Unit 5 Destination Discussion - Lummi Nation

Advance Preparation: Please read Chapters Nine and Ten of An Indigenous People’s History of the United States (“U.S. Triumphalism” and “Ghost Dance Prophecy”).

Either in advance of your meeting or as a group, please read this article from Indian Country Today, which shows how the 1950s era of “Termination” in U.S.-Indigenous relations still finds echoes in our contemporary politics.


Dunbar-Ortiz divides the twentieth century history of U.S.-Indigenous relations into three broad eras: 1) The New Deal; 2) Termination; and 3) the Civil Rights/ Great Society era.

  • What, in your understanding, is Dunbar-Ortiz’s overall assessment of the achievements and failures of these three eras?
  • Having read these chapters, what do you think are the noteworthy positive developments in any of these eras?
  • What do you think are some injustices and failures in this recent history that people can learn from today?
  • In light of the article from Indian Country Today, how would you relate these victories and setbacks for Indigenous rights in the twentieth century to debates in our contemporary politics?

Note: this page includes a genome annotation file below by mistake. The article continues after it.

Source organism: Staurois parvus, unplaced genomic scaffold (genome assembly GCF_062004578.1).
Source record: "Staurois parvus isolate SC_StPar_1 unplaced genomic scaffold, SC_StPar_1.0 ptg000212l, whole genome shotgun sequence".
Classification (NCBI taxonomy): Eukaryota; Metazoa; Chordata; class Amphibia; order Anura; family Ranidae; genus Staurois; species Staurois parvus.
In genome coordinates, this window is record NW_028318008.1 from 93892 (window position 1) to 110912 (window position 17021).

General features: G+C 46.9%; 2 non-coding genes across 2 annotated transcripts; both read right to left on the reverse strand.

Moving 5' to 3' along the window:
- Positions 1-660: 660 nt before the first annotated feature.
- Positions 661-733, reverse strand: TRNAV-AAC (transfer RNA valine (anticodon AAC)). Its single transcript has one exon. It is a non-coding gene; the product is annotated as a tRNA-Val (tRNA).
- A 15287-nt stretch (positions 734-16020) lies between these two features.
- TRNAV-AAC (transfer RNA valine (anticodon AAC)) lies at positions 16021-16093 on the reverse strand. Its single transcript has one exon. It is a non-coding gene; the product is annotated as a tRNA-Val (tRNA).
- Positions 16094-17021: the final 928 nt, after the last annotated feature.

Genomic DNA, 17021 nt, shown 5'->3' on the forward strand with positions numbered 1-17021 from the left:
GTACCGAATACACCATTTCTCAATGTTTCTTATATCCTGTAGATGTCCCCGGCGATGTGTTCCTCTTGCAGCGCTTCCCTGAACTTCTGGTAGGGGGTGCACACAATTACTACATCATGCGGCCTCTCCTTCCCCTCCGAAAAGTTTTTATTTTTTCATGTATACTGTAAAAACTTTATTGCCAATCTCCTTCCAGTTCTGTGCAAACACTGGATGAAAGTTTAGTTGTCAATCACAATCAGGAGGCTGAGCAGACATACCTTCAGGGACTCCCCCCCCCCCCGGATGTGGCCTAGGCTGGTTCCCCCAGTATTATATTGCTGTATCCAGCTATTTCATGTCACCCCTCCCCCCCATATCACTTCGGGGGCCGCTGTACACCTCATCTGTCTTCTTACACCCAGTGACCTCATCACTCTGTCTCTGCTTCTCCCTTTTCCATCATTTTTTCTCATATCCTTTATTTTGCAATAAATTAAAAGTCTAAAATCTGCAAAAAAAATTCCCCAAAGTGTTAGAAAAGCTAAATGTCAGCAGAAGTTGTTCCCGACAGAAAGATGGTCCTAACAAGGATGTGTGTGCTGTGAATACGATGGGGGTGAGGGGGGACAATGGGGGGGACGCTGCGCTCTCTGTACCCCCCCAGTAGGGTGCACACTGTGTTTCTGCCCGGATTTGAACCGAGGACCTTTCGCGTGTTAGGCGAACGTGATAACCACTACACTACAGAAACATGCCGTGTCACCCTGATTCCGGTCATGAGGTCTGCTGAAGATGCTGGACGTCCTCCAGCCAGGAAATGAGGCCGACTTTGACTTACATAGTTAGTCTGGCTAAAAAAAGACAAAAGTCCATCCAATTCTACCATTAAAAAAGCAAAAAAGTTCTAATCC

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Heather Vickery is responsible for developing and maintaining relationships with UU congregations, State Action Networks, past UU College of Social Justice (UUCSJ) program participants, and regional staff in order to expand engagement in UUSC and UUCSJ’s work. As the Coordinator for Congregational Activism, she manages the workshop offerings and group visits to the UUSC/UUCSJ office and assists with communications for the Activism and Justice Education Team. Heather is an active member of the Boston Immigration Justice Accompaniment Network and a dedicated dog-mom to her rescue puppy Nova.

Heather may be contacted at hvickery@uucsj.org and 617-301-4303